Everyone seems to like analogies between the composition of a rocket engine and that of the human body. These are often colorful but not always helpful. In some cases, however, they work pretty well.
Okay, so let’s start with your body as it is. Now, imagine removing all of your bones. Guess what? You’re an immobile lump. Even if your brain is sending signals and your muscles are contracting, you’re not really moving anywhere.
This time, let’s instead start with your body as it is, but now imagine removing all of the muscles and tendons that connect the muscles to the bone. You’ve got a central nervous system and you’ve got bones, but with nothing to flex, the chain is broken and you’re stuck where you sit (assuming that you can still actually sit).
And, of course, if you instead start with your whole self and imagine removing your brain and/or your central nervous system that connects your brain to your muscles, again, you’ve achieved perfect immobility (i.e., you look like me on Saturday afternoons during college football season).
The point is that in order for you to be up and about, shoveling snow, doing laundry, playing pool, typing, whatever, you need both the command center that figures out what signals to send — your brain — and you need things that turn those signals into action — your muscles and tendons and bones. In a rocket engine, the analogue for the brain is the engine controller. It is a computer that receives instructions from the vehicle and sends out commands to the engine pieces so as to fulfill those instructions. The analogue for the muscles are the valve actuation systems. These are the things that “flex” and cause movement. And the analogue for the bones, the final effectors that make things happen, are the valves.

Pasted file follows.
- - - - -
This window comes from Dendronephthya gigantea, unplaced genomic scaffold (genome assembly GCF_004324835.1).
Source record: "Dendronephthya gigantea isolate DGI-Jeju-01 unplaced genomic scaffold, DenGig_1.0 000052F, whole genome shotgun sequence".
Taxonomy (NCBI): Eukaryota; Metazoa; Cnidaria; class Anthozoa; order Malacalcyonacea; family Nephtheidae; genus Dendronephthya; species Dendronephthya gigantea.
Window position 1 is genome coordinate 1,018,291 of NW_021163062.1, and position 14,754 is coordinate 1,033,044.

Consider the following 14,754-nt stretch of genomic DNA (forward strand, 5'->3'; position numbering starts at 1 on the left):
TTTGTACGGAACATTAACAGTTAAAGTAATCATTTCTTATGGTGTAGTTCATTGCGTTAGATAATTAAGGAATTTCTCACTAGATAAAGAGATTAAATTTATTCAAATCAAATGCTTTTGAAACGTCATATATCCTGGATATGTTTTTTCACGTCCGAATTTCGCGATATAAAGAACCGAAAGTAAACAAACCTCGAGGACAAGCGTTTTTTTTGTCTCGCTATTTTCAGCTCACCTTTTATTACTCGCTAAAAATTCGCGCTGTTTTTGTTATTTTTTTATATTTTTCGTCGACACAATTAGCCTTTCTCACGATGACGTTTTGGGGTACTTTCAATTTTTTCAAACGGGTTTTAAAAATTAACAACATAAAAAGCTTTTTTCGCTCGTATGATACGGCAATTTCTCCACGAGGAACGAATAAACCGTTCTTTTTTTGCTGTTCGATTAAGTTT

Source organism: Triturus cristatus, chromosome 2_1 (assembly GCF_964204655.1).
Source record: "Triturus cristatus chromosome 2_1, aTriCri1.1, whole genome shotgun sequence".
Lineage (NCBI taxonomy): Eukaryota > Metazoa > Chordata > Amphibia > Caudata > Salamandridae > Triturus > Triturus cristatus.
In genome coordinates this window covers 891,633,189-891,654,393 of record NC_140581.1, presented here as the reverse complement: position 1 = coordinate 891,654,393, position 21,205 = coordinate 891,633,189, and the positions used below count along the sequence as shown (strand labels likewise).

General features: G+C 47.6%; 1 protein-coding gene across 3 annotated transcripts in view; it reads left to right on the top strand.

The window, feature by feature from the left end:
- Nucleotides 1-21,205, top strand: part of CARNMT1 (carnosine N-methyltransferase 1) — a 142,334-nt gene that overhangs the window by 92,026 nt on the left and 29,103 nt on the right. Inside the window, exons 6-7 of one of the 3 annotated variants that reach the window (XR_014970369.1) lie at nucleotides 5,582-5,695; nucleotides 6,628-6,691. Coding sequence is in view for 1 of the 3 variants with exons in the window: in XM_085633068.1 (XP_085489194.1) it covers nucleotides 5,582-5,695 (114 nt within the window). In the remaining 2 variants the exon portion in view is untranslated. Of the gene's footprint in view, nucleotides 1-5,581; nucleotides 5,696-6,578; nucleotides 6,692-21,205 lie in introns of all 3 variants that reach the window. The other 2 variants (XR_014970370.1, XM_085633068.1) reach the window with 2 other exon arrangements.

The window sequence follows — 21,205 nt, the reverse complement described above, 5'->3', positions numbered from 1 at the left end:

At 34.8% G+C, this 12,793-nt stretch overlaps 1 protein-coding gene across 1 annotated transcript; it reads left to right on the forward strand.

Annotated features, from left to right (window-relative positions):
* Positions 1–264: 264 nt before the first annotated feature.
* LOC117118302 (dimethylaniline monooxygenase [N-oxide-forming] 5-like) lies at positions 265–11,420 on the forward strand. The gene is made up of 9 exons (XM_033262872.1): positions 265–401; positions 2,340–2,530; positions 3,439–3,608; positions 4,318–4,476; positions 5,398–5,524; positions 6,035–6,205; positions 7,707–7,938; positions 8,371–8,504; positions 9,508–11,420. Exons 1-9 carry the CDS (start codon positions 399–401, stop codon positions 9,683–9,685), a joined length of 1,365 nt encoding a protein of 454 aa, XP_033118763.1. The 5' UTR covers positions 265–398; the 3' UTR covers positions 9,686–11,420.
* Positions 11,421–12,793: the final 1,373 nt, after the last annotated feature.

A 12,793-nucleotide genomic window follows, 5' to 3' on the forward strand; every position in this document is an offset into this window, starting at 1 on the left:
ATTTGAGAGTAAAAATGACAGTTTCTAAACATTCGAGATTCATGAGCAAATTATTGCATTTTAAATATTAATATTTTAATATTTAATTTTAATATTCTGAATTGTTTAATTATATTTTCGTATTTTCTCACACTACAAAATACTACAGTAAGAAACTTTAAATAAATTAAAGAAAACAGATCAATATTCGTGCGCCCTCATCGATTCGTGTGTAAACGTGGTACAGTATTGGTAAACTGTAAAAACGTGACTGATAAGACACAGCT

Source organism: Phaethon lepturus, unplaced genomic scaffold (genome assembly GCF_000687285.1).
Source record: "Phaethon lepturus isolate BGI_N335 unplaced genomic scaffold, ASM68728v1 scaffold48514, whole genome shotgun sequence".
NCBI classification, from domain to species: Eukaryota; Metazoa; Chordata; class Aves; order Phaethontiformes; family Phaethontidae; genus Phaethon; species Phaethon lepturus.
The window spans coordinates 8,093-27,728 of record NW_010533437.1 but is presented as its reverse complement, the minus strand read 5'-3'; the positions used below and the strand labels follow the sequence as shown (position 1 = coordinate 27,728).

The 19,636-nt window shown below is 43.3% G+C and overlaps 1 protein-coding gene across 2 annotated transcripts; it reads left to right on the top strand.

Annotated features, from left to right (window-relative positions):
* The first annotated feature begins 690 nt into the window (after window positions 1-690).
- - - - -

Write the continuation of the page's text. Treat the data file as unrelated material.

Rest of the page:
The controller sends out signals and then the actuation system responds by shuttling pressurized working fluid — helium for J-2X though some engines use hydraulic fluid instead — where it needs to go so that the valves move and the engine comes to life. The engine goes from being a lump of inert, shiny metal to a “living” beast of flowing propellants, spinning turbomachinery, lots of fire, and thundering, rumbling thrust.
On the J-2X, there are 42 valves. Most of this number is made up of small valves like check valves, solenoid valves, and valves in small lines like the bleed lines. There are also a handful of big valves — the primary valves — that directly control the flow of propellant and, in one case, combustion products along the plumbing of the engine. Each of these primary valves is connected to a valve actuator, i.e., the muscle. These valve actuators convert the energy of high pressure helium gas into mechanical rotation of the valve. This is accomplished by pressurizing cavities and moving pistons and, in this way, the valve is pushed opened or closed. I’ve used this schematic shown below before, but it is useful here as well since it illustrates the primary J-2X valves: Main Fuel Valve (MFV), Main Oxidizer Valve (MOV), Gas Generator Fuel Valve (GGFV), Gas Generator Oxidizer Valve (GGOV), and the Oxidizer Turbine Bypass Valve (OTBV).